Goals and Functions of Holidays
- To validate children’s and families holiday experiences and traditions at home.
- To expose children to different ways of celebrating the same holiday.
- To expose children to celebrations, traditions, and religions different from their own.
- To foster respect for celebrations, traditions, and religions different from their own.
- To provide fun and a break in the routine.
- To mark time for children.
- To build a sense of community, family, and togetherness.
- To provide accurate information about holidays in a developmentally appropriate manner.
- To encourage critical thinking about bias and unfairness.
- To provide a stress-free environment.
Role of Holidays in the Program
Since we plan curriculum on an emergent basis in a way that is reflective of children’s needs and interests, the exact amount of time we spend on holidays will vary. We use children and families in the program as a “barometer” to help us decide how much we will do with holidays. We do have some guidelines, however, to make sure that holidays do not take over the entire curriculum. With regard to parties or actual celebrating, we will limit holiday parties to three or four per year. When we are “recognizing” a holiday (i.e. having a discussion or reading a book) or providing activities related to a holiday, we might include up to five holidays per month. For example, on the Friday before Memorial Day, we may talk about the fact that the center is closed on the following Monday and explain why, in two or three sentences. When we are talking with children about the day, we may talk about holidays that just occurred or that are imminently approaching. These recognitions of holidays, however, are no more than a two-minute discussion about what the holiday is called and what it is all about, unless children ask to know more. Similarly, when we provide activities, they will be open-ended and one of many choices so they are not the focus of the entire curriculum.
How Decisions Will Be Made About Which Holidays to Include
Individual decisions about which holidays will be included will be made every year and at other times of the years when children and families leave or enter the program.
- Teachers will use a variety of methods to determine which holidays are important to the children and families in their group. These will include a questionnaire and daily communication.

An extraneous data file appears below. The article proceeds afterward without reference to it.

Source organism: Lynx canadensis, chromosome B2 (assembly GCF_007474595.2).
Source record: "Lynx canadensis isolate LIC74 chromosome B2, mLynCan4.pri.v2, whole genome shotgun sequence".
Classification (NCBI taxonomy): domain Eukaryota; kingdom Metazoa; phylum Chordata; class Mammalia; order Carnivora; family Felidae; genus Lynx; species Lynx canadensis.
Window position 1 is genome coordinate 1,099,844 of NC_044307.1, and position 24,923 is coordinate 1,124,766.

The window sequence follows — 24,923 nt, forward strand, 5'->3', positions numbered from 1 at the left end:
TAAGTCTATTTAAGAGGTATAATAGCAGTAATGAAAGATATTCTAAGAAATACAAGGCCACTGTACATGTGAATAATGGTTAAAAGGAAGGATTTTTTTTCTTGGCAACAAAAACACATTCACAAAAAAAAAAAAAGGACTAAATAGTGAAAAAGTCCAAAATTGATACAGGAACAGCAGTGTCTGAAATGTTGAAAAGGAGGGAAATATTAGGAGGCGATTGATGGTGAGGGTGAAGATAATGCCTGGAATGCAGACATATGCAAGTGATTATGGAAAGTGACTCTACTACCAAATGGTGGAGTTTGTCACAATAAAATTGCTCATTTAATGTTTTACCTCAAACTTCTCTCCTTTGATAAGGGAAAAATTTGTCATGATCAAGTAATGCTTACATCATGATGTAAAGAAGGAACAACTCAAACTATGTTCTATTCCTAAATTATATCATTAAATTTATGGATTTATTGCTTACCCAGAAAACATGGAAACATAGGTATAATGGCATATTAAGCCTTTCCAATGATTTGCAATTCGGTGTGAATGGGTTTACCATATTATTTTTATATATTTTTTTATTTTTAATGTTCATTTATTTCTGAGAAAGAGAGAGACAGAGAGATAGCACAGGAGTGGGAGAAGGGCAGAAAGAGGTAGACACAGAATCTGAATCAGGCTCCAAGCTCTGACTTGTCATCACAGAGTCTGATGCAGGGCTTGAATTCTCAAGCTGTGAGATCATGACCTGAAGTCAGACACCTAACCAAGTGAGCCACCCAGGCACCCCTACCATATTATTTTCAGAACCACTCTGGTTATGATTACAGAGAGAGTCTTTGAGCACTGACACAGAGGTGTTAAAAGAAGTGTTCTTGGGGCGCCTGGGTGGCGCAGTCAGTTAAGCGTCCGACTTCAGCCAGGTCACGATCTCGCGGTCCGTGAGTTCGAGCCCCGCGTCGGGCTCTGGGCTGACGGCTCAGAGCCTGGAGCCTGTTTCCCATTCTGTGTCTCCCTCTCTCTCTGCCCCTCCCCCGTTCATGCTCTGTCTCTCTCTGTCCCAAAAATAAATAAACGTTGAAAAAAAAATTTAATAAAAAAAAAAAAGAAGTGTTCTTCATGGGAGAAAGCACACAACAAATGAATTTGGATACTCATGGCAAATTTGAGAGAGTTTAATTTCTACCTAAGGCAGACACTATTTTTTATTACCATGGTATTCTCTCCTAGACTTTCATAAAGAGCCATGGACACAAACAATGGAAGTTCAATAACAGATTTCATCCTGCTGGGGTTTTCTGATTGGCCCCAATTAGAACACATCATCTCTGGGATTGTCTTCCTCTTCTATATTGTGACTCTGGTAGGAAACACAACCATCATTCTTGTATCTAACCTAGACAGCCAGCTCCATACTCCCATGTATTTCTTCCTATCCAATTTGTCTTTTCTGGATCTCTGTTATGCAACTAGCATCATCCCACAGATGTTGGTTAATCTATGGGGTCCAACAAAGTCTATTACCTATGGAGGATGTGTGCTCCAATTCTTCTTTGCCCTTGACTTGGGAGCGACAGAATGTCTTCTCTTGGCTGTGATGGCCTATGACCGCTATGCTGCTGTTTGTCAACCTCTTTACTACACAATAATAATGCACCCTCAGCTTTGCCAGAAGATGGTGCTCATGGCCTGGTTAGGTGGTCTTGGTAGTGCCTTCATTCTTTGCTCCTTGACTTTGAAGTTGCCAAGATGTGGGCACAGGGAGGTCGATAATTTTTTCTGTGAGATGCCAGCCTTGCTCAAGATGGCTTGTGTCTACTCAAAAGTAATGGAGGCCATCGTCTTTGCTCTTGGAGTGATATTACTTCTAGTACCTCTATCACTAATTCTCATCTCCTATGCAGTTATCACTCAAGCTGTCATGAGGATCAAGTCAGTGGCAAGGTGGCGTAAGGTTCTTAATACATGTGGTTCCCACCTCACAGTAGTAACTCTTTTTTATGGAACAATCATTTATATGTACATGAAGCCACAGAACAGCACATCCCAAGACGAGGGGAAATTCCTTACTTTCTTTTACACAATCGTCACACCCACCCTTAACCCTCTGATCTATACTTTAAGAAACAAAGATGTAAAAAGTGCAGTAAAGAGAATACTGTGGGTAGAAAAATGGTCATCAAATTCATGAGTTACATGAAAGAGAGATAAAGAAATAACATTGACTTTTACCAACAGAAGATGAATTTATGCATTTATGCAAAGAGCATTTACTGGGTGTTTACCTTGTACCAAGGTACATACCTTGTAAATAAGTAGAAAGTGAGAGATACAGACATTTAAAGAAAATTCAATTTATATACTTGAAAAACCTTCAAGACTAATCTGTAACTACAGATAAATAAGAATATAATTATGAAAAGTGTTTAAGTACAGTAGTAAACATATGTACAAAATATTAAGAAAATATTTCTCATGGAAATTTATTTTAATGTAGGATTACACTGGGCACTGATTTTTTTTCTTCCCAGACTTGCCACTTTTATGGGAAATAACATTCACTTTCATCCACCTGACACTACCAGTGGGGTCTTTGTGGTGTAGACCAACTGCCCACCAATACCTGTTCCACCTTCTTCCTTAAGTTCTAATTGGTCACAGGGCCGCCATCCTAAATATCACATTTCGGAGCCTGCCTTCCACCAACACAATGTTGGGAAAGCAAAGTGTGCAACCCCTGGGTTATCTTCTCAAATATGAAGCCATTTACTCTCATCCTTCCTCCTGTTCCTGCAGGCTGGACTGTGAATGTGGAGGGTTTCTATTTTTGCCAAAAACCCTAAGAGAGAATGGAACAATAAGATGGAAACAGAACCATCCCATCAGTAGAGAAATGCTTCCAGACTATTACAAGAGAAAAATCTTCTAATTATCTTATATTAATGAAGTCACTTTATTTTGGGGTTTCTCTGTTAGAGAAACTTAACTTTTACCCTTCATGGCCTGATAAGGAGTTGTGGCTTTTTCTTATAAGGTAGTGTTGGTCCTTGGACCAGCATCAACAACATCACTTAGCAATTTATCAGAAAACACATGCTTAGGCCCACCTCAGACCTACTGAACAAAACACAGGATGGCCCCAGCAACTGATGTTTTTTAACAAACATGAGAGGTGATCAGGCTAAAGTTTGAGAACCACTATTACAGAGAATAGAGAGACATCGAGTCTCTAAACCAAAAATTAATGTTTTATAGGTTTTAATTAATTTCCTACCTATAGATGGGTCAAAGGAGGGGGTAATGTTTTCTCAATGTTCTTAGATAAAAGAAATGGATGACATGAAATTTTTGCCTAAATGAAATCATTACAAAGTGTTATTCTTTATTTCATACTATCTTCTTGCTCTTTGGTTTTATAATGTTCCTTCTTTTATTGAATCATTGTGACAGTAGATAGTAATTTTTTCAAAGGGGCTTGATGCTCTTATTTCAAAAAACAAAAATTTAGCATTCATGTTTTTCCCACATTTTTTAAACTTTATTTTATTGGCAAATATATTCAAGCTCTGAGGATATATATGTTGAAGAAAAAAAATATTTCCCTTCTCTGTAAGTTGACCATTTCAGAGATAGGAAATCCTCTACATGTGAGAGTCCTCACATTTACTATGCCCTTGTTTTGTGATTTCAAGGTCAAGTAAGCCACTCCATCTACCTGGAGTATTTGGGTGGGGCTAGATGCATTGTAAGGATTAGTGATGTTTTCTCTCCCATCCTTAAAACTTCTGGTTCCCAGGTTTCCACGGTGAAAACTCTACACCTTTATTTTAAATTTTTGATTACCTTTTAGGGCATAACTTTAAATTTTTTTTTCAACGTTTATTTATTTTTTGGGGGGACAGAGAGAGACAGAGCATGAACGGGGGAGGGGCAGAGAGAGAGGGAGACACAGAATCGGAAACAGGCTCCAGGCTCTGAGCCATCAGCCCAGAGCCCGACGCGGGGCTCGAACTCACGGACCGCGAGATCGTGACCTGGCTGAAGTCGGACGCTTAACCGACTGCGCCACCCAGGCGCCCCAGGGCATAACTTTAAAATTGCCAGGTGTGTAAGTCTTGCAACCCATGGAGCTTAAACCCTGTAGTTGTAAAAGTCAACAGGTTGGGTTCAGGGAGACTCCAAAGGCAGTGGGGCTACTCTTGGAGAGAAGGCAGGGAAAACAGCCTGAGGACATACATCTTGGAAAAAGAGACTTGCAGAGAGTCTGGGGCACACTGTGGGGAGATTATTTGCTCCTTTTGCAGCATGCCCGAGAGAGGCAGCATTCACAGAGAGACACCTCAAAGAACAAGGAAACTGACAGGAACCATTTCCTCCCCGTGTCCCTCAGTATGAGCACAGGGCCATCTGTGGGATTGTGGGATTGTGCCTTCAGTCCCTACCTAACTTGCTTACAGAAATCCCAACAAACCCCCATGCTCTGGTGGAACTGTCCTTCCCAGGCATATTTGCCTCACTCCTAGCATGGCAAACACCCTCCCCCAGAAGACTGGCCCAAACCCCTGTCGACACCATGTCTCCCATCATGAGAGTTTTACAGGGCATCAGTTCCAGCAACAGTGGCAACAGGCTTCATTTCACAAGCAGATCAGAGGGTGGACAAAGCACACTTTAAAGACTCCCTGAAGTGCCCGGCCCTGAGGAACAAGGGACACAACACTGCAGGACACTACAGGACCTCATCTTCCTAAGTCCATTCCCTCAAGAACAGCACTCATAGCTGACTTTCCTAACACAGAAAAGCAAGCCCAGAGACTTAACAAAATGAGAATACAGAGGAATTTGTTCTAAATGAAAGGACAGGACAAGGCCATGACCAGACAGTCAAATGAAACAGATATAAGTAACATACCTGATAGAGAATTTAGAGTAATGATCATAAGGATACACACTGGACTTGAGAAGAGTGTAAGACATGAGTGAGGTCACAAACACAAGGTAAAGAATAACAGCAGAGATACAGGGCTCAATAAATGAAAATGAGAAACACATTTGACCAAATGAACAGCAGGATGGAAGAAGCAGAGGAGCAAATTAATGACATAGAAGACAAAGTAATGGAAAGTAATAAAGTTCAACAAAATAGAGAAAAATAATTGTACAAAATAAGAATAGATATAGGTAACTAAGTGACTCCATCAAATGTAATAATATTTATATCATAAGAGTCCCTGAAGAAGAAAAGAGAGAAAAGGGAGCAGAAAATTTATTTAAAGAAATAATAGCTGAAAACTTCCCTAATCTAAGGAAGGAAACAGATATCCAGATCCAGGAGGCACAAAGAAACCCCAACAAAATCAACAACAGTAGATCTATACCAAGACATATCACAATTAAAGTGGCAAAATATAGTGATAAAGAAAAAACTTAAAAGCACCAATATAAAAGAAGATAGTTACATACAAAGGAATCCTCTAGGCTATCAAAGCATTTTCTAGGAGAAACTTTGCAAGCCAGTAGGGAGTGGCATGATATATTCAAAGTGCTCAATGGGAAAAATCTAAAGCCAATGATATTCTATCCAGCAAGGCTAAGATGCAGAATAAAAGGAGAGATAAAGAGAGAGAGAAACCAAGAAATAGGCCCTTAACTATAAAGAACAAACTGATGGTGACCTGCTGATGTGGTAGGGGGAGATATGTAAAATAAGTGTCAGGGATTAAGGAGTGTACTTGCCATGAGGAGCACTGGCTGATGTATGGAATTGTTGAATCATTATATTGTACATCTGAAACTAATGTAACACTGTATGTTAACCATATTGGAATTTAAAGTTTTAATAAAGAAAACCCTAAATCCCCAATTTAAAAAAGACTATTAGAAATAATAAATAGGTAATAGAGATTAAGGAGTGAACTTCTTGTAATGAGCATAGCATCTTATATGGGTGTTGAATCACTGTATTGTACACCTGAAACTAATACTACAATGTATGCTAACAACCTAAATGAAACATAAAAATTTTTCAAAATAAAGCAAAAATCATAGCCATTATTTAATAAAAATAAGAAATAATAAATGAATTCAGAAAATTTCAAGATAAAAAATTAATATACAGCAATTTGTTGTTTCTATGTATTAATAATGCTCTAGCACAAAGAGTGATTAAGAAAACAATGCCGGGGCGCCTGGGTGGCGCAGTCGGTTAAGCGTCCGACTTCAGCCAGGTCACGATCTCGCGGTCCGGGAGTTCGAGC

- Teachers will then make a list of any additional holidays they think are important to include. These include holidays they have incorporated in the past, social justice holidays, holidays that are celebrated by the staff, and holidays that support overall classroom goals. In order to provide opportunities for teachers to help children correct wrong impressions, teachers may also discuss holidays that have traditionally reinforced stereotypes or misinformation.
- Next, teachers will look at holidays with which the children may be unfamiliar. Before deciding to include any of these holidays, teachers will make sure they can introduce them in a relevant, respectful way that connects to children’s own experiences.
- Teachers will make sure that all the chosen holidays meet at least one of the stated goals for holidays and that none of these will offend or hurt any child or family.
How Holidays Will Be Implemented in the Curriculum
Below is a list of general guidelines we follow as we implement holidays:
- We are inclusive. We strive to validate everyone and exclude no one. We pay attention to the balance and the importance we put on certain holidays over others. No one holiday is portrayed as more important than any other.
- We concentrate on reflecting a holiday in a way that is important and relevant to families at home. We work to be culturally relevant in all of our activities.
- We involve parents/guardians as much as possible in the implementation of holiday activities and celebrations. We also keep families informed of upcoming holiday activities and events. We are careful to avoid stereotypes when presenting holiday information to children, putting up decorations, and implementing activities.